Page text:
The Sunset Tree

May 2, 2005 | Format: MP3

$9.49
Song Title
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Popularity  
30
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2:15
30
2
2:44
30
3
3:52
30
4
2:10
30
5
1:57
30
6
3:18
30
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3:27
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3:25
30
9
3:22
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2:00
30
11
3:57
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12
2:47
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13
4:19
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Product Details

  • Original Release Date: May 2, 2005
  • Release Date: May 2, 2005
  • Label: 4AD
  • Copyright: 2005 4AD Ltd
  • Total Length: 39:33
  • Genres:
  • ASIN: B000S5AFCK
  • Average Customer Review: 4.8 out of 5 stars  See all reviews (52 customer reviews)
  • Amazon Best Sellers Rank: #29,894 Paid in Albums (See Top 100 Paid in Albums)

Customer Reviews

Most Helpful Customer Reviews

22 of 22 people found the following review helpful By Hanna Eastin on May 14, 2005
Format: Audio CD
I bought The Sunset Tree a week ago, sight unseen and note unheard. I listened to my other purchases first, since I was relatively familiar with them and knew what I was getting. Then I peeled off the celophane and popped in The Sunset Tree. No idea what to expect... I thought, upon the first notes of You or Your Memory, 'my god what an awful nasal voice'... then- 'oh.' Then lying on the floor watching the ceiling fan turn thinking, 'this is the most perfect album. There is no other way for this to be.' I am a self-employed artist and listen to music all day, and into the evening, as I work. This cd makes it hard to go to bed at night. It would almost be better to just sit still by the stereo and listen, over and over again, to this quiet steel masterpiece. I can't say enough, but it would be too much. Just buy this, and save yourself an afternoon or two or three, to really listen to it.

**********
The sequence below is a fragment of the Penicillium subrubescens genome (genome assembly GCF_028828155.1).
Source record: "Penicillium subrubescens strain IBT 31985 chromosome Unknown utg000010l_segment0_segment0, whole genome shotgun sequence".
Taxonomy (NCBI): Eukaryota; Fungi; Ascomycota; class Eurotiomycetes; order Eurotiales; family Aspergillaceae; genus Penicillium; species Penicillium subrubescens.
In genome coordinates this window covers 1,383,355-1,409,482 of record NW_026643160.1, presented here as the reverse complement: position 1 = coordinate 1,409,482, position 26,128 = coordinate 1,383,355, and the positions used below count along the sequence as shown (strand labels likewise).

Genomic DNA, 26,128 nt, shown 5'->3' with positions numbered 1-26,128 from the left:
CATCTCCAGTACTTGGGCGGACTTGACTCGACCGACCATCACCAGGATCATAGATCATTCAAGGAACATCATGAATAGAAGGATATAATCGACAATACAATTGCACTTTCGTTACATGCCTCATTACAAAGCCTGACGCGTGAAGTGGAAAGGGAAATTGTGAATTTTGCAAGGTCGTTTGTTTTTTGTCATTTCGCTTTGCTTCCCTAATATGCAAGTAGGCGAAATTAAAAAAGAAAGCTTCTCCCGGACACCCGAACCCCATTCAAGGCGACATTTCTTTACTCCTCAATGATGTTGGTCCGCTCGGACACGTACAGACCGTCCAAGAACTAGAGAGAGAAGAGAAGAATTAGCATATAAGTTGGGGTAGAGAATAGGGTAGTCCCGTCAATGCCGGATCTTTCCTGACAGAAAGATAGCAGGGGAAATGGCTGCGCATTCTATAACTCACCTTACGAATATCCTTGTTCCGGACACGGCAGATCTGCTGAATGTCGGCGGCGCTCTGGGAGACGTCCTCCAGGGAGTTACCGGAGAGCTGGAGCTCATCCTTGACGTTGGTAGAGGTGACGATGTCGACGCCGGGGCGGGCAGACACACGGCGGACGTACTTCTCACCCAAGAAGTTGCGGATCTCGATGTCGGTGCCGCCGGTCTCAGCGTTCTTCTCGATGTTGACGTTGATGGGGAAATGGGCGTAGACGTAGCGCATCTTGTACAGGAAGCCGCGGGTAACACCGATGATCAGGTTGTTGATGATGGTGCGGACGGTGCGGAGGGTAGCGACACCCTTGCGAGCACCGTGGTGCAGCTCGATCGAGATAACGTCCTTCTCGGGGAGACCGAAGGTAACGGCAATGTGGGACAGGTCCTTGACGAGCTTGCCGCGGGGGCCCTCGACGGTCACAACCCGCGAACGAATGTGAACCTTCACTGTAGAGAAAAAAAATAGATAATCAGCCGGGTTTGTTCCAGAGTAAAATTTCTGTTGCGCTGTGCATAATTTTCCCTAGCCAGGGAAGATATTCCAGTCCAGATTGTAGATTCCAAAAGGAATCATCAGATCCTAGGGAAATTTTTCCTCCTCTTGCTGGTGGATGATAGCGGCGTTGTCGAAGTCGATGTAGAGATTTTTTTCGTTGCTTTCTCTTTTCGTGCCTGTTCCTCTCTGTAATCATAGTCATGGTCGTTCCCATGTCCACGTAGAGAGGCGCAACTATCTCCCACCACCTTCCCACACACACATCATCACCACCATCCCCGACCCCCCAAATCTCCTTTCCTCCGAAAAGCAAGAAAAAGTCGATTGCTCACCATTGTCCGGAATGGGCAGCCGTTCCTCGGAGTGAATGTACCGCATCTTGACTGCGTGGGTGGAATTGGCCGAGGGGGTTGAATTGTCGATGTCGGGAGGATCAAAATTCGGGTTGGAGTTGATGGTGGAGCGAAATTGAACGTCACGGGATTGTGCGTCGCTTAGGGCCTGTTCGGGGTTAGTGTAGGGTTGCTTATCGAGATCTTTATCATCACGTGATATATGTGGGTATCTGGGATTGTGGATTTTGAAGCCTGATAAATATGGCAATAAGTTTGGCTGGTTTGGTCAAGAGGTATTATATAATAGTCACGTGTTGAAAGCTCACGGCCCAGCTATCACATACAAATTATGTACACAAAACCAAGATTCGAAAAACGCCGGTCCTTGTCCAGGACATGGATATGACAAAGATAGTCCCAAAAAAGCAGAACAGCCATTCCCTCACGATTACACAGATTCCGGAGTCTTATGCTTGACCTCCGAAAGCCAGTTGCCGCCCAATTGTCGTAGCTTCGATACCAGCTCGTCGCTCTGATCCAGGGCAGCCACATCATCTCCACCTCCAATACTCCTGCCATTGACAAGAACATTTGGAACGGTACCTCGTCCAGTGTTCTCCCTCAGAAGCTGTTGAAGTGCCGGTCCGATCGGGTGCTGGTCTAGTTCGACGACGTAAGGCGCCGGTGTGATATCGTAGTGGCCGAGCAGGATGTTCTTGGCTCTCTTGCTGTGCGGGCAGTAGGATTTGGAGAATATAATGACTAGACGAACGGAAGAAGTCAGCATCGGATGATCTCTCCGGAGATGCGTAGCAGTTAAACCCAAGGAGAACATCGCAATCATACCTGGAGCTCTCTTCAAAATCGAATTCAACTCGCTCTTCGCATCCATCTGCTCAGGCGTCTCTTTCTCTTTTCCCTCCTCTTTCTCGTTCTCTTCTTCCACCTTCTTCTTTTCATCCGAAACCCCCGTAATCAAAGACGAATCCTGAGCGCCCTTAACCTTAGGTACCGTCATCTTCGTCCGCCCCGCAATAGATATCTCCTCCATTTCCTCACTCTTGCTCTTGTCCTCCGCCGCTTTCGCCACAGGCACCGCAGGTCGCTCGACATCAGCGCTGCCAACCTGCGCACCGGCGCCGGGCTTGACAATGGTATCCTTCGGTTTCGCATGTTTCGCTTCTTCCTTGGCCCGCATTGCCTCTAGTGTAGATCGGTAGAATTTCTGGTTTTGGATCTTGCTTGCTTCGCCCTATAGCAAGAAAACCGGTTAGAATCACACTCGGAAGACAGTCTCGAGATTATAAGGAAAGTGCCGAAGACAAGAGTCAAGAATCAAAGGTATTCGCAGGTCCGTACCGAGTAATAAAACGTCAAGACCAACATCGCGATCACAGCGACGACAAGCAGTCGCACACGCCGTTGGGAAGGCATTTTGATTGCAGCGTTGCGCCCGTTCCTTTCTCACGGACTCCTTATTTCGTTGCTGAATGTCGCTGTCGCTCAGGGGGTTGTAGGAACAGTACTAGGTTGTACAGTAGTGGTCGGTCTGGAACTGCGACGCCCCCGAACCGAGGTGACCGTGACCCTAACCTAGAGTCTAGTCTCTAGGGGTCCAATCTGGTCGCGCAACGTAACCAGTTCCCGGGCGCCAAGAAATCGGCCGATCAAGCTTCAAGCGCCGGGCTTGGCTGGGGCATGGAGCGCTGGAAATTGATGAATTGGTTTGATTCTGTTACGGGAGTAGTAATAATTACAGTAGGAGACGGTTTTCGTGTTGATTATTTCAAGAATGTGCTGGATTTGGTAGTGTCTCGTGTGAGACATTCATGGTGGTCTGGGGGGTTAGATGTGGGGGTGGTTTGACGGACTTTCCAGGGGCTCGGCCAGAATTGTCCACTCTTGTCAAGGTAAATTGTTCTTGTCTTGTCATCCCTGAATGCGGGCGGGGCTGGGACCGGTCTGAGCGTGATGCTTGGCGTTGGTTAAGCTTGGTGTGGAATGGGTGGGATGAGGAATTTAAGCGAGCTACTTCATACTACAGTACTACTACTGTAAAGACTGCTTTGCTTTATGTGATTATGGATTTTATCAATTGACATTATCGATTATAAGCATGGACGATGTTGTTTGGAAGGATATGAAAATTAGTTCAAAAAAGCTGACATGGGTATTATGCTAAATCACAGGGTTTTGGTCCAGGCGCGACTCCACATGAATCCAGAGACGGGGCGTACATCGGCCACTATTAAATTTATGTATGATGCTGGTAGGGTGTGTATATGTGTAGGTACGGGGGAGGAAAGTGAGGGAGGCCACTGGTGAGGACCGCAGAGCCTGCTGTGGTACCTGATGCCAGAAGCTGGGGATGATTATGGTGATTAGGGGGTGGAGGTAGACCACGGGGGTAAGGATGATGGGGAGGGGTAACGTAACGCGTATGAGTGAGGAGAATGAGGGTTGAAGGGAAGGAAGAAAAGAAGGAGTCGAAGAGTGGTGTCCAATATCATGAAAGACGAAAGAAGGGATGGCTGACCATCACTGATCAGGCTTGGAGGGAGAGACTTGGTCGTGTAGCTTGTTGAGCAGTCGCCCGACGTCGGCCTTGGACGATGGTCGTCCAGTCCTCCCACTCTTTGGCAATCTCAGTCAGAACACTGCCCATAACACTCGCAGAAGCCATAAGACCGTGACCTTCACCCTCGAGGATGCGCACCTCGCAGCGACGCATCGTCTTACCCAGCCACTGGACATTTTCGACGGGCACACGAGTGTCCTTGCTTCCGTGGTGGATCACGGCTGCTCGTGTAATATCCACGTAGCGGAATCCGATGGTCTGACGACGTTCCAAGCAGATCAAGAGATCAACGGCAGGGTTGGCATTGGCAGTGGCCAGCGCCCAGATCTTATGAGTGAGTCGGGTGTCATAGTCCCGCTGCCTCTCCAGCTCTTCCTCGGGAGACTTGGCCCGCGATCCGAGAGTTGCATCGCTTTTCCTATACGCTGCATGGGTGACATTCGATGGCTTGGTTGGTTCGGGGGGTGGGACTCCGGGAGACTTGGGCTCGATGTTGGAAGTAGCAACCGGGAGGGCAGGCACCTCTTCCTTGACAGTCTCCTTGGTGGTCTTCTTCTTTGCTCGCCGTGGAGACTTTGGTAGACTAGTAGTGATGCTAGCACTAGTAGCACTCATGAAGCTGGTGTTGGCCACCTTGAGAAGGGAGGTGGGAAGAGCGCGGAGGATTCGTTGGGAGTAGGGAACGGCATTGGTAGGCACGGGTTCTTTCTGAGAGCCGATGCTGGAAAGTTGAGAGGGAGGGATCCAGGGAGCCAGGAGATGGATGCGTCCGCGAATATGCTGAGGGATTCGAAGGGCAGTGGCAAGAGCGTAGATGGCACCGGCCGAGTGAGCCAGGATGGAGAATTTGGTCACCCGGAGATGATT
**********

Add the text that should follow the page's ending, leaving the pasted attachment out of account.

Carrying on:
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19 of 21 people found the following review helpful By M. Emrich on December 12, 2005
Format: Audio CD
I consider this the best release of the year, which is all the more surprising since I am not particularly fond of the Mountain Goats previous work. John Darnielle has written far and away the best lyrics of any disc this year. The tunes are not always up to the stories, but the images his songs present and the emotions they evoke are phenomenal. John Darnielle does not have a particularly great voice either, in fact some may find it almost grating, but he has the best delivery I have ever heard. "This Year' is the standout song on the disc. Never has a song presented the feeling of being a disillusioned teen so well. The chorus "I am gonna make it through this year if it kills me." will resound in your ears. It is a song that the worst of us singers want to scream along with as it blasts out of our car radios. "locking eyes, holding hands twin high maintenance machines." I love that line. "The scene ends badly as you might imagine in a cavalcade of anger and fear." Is followed by "There will be feasting and dancing in Jeruselum next year." He Juxtaposes images of dread with hope. It's brilliant stuff. Some of his images are admittedly difficult to grasp. But there is hope amidst despair throughout this brilliant tale. Old fans may find this disc overproduced, but i heartily disagree. Every string and keyboard is gorgeous. Check out the strings on "Dilaudid". They evoke the feeling of a deep despair and self destruction like a simpler production could never achieve. Enough said. If you have not yet heard this disc buy it now.